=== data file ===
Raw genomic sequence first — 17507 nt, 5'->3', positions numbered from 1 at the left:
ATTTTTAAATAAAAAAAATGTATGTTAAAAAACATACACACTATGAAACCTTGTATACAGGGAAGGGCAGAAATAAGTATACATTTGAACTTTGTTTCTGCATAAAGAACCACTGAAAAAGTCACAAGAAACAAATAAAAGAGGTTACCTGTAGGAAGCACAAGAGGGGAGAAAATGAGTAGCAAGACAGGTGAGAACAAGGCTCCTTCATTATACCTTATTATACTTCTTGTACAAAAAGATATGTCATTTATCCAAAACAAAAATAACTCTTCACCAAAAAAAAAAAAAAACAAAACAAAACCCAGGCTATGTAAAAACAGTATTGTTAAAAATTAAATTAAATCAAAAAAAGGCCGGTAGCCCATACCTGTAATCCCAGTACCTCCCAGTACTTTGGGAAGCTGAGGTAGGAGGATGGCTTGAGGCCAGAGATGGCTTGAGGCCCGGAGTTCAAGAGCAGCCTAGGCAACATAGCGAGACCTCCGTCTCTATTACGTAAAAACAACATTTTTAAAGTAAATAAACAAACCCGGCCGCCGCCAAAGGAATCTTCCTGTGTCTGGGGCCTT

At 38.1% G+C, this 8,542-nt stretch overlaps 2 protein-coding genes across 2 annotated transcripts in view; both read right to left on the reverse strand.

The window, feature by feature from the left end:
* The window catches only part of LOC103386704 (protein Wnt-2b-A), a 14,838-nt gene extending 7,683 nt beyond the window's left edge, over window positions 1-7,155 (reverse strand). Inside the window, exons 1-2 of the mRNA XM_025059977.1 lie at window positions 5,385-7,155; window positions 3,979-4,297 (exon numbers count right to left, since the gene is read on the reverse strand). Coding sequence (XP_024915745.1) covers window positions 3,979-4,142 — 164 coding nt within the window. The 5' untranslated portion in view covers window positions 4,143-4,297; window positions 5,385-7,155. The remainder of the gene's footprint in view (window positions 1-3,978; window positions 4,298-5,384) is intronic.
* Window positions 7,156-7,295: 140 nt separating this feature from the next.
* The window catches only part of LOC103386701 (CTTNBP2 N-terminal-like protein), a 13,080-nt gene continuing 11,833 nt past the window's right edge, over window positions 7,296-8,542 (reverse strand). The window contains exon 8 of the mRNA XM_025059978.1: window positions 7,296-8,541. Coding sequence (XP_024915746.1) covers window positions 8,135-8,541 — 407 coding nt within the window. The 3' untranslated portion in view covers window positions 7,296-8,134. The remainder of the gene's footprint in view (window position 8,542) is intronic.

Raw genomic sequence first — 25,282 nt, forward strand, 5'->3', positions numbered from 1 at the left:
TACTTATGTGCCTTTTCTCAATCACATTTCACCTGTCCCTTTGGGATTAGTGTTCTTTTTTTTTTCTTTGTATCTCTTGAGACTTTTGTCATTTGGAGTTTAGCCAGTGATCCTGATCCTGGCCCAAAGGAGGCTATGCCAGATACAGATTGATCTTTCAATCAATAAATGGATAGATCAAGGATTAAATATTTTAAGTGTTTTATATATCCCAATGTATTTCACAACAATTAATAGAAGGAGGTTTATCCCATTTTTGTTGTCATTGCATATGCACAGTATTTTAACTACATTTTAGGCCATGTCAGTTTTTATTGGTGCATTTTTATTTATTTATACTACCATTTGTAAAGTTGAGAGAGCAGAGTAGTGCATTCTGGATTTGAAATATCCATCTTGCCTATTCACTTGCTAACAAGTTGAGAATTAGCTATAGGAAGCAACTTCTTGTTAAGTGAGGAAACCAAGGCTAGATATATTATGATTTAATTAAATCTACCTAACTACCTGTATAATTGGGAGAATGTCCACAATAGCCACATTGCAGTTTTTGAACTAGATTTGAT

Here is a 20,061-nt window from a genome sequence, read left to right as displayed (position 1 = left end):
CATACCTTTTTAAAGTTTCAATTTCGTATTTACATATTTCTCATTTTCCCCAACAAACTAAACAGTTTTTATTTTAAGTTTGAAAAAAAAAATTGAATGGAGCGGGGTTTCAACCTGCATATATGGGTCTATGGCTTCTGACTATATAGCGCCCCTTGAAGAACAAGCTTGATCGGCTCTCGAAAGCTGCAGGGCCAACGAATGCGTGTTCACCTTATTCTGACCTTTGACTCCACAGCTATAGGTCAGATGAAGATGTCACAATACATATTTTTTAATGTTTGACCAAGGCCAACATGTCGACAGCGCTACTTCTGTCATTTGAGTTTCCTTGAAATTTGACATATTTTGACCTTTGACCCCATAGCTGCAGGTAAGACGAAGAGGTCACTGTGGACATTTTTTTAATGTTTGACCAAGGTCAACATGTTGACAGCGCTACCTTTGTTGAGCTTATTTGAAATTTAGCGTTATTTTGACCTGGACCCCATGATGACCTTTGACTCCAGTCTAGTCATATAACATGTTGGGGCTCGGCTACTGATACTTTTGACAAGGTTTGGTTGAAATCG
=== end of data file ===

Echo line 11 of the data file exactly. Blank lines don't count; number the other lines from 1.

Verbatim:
CATACCTTTTTAAAGTTTCAATTTCGTATTTACATATTTCTCATTTTCCCCAACAAACTAAACAGTTTTTATTTTAAGTTTGAAAAAAAAAATTGAATGGAGCGGGGTTTCAACCTGCATATATGGGTCTATGGCTTCTGACTATATAGCGCCCCTTGAAGAACAAGCTTGATCGGCTCTCGAAAGCTGCAGGGCCAACGAATGCGTGTTCACCTTATTCTGACCTTTGACTCCACAGCTATAGGTCAGATGAAGATGTCACAATACATATTTTTTAATGTTTGACCAAGGCCAACATGTCGACAGCGCTACTTCTGTCATTTGAGTTTCCTTGAAATTTGACATATTTTGACCTTTGACCCCATAGCTGCAGGTAAGACGAAGAGGTCACTGTGGACATTTTTTTAATGTTTGACCAAGGTCAACATGTTGACAGCGCTACCTTTGTTGAGCTTATTTGAAATTTAGCGTTATTTTGACCTGGACCCCATGATGACCTTTGACTCCAGTCTAGTCATATAACATGTTGGGGCTCGGCTACTGATACTTTTGACAAGGTTTGGTTGAAATCG